Remediation and intertextuality in Garner's 'politically correct' representation of Cinderella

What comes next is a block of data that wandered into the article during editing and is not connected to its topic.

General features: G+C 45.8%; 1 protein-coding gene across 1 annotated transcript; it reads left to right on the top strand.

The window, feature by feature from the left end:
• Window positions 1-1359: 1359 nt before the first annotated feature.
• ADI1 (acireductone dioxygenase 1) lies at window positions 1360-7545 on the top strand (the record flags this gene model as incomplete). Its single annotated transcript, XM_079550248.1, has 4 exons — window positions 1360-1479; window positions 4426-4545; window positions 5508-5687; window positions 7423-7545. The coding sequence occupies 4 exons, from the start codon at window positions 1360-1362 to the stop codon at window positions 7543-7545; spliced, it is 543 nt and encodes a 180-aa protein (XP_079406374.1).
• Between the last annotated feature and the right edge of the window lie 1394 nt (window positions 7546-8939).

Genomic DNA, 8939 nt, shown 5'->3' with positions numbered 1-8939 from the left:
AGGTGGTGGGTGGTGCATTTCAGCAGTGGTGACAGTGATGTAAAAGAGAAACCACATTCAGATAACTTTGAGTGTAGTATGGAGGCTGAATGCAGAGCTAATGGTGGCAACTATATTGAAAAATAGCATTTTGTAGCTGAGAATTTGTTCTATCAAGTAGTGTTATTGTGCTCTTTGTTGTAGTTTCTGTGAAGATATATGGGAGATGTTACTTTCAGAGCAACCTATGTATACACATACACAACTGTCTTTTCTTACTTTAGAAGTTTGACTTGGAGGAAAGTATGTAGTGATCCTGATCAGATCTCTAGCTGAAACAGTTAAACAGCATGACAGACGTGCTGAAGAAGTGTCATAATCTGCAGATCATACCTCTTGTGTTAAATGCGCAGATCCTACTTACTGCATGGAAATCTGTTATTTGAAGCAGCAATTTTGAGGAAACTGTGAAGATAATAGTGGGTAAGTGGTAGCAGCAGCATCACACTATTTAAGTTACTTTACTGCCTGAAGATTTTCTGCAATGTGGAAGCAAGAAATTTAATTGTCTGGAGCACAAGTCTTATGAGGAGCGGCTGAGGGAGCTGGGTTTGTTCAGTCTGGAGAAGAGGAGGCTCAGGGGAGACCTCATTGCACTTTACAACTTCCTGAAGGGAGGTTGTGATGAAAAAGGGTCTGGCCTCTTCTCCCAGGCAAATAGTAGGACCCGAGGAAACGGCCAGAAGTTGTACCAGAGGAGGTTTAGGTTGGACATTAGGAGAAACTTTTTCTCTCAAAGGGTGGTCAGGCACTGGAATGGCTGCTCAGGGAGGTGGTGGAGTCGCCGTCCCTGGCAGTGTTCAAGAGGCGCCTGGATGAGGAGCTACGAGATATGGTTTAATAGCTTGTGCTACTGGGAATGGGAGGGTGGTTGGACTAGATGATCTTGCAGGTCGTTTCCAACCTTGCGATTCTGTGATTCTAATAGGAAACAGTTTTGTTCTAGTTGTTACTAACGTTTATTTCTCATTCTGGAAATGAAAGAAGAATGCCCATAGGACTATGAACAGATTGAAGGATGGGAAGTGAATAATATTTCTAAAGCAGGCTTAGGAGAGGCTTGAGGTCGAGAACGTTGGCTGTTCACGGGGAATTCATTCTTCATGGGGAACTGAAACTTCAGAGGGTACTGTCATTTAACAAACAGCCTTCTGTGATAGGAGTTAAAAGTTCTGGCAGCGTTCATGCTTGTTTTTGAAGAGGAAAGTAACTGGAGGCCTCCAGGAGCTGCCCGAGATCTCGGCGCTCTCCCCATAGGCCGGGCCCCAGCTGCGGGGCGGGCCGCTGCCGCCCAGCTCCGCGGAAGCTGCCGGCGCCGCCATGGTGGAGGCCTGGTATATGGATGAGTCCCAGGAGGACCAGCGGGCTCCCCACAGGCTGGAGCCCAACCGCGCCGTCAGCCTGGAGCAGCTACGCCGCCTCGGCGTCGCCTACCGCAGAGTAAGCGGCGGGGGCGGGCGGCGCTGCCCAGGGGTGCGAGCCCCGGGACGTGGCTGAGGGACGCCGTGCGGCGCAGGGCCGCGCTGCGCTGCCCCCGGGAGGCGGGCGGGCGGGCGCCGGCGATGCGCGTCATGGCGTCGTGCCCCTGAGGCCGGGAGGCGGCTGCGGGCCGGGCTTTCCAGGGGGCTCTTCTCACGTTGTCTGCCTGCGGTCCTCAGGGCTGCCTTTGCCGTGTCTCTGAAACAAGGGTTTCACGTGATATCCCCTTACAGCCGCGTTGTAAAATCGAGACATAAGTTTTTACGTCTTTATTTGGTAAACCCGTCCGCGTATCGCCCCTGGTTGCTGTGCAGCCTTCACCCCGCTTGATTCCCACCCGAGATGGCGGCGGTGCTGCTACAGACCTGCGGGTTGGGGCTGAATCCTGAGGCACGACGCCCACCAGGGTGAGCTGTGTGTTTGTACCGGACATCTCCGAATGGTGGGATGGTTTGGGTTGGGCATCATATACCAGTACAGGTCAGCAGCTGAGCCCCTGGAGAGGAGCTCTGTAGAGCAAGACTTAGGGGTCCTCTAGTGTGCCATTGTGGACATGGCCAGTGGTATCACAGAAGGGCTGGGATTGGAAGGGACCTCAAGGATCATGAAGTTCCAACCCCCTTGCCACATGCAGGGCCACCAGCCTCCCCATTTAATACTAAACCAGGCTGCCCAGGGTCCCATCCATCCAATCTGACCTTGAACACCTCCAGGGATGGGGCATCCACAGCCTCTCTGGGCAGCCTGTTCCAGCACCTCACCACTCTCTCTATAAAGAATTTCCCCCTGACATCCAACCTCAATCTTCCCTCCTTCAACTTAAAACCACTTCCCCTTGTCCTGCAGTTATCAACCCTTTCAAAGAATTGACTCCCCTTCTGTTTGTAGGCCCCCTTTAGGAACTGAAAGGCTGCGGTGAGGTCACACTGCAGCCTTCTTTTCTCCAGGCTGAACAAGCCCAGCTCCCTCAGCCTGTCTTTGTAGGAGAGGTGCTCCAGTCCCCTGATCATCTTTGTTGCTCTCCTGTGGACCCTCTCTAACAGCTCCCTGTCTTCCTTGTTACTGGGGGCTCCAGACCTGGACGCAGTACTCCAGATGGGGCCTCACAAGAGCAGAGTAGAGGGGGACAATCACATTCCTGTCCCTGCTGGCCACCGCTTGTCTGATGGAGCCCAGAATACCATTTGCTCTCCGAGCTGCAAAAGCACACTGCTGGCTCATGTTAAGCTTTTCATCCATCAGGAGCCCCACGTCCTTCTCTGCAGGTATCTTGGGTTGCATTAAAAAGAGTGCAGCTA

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Fairy tales have been changing continuously. From the likes of the Greek and Chinese versions of the Cinderella tale, Cinderella has been transformed into other versions. Charles Perrault and The Brothers Grimm had their way with the story of Cinderella with both parties putting their own mark on the tale. Disney made the story notorious as the consumers mostly tend to remember Disney's version and not earlier writers of the story (Zipes, 1999). Since then, various other versions in the current sphere of story-telling, especially through movie-making, have had a series of re-telling of the story. James Finn Garner's "Politically Correct Bedtime Stories" has made its mark in the world of politically correct, versions of fairy tales. He has graced readers with his satire and thereby challenged the more traditional versions of the story of Cinderella (and others) by posing a dry, humorous twist and facing the 'issues' which underlie the social problems in Cinderella such as equality, sexism and patriarchal, inappropriate gender biased terminology. Garner takes it upon himself to remediate the story of Cinderella through transformations of events and socially structured power relations, reworking the plot and characters and reformulation of gender-biased terminology. This results in a witty politically correct remodelling of the story which upholds a general moral in line with the contemporary socio-political ethos, championing usage of politically correct language.